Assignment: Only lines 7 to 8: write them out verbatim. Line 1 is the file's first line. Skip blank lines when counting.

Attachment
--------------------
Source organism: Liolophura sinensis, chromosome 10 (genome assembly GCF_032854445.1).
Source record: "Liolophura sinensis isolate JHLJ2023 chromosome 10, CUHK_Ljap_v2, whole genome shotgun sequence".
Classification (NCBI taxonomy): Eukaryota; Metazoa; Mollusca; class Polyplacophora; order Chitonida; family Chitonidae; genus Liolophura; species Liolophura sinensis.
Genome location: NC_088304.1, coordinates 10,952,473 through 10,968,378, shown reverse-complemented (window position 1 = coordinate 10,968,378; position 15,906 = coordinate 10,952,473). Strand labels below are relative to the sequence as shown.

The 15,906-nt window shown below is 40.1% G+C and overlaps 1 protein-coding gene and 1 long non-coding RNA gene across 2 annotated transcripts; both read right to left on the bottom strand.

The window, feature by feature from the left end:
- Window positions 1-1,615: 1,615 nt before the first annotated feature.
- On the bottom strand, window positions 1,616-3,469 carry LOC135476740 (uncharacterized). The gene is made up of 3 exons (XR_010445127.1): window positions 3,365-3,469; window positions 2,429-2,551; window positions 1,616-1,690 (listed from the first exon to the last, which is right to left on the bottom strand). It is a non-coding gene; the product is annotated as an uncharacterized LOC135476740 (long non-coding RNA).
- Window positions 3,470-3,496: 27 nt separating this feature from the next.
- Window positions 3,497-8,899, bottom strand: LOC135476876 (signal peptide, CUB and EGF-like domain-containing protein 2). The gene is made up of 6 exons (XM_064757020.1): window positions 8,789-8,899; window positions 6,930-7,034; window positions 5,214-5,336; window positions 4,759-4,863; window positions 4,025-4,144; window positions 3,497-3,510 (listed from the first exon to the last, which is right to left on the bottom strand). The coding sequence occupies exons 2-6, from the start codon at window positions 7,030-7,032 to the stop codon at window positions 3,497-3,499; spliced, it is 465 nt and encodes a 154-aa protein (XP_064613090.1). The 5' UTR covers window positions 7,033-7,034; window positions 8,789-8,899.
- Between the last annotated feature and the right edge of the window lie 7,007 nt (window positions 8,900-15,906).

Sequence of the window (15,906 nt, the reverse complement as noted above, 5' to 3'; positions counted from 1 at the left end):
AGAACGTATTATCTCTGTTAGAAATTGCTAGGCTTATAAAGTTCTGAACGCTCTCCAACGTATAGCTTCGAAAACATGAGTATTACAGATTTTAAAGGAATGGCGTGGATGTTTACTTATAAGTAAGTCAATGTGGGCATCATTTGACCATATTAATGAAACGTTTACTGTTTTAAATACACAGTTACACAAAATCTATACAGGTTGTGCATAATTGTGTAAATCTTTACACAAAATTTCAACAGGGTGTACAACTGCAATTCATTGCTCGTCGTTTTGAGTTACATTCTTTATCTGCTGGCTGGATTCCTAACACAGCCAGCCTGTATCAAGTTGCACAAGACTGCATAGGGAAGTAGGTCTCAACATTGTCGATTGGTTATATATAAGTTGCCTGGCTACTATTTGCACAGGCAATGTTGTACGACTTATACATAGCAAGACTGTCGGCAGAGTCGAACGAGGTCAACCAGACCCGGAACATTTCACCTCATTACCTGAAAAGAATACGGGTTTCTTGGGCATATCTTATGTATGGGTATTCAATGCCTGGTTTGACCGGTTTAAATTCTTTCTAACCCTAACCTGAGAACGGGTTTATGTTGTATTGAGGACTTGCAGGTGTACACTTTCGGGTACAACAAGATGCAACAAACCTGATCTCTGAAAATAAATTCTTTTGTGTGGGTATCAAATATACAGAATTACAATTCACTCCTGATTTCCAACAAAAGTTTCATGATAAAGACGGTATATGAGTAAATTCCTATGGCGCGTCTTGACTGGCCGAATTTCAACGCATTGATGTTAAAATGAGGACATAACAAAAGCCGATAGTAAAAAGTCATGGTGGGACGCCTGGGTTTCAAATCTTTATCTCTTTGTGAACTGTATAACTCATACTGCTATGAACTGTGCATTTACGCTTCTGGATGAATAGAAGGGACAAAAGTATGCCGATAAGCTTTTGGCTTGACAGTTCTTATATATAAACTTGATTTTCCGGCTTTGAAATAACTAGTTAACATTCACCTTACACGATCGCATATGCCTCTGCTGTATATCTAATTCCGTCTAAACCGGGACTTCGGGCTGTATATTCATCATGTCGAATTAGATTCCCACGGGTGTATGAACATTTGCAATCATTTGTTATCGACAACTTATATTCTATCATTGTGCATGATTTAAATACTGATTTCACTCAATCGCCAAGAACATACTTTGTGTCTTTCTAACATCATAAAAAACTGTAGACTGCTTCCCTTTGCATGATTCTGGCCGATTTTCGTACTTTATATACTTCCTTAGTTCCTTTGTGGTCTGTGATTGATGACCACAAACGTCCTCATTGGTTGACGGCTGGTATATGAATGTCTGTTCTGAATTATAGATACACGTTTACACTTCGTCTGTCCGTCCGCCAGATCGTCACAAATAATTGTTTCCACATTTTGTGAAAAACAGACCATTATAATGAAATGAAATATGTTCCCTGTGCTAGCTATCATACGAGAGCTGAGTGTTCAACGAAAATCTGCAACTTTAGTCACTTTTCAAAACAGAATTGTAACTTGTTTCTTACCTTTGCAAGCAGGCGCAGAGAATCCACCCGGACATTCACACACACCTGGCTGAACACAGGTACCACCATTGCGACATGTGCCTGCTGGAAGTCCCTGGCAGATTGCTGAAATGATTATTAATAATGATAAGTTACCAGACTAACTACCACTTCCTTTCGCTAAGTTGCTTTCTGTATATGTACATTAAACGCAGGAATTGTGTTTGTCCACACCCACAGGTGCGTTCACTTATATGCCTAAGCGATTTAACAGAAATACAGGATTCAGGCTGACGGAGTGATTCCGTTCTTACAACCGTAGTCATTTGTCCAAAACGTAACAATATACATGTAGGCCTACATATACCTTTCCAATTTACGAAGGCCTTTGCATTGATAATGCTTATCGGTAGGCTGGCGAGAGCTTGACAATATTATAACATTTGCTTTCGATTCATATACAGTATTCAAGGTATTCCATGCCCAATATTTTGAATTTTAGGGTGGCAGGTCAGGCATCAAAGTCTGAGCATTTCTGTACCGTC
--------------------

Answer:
- Window positions 1-1,615: 1,615 nt before the first annotated feature.
- On the bottom strand, window positions 1,616-3,469 carry LOC135476740 (uncharacterized). The gene is made up of 3 exons (XR_010445127.1): window positions 3,365-3,469; window positions 2,429-2,551; window positions 1,616-1,690 (listed from the first exon to the last, which is right to left on the bottom strand). It is a non-coding gene; the product is annotated as an uncharacterized LOC135476740 (long non-coding RNA).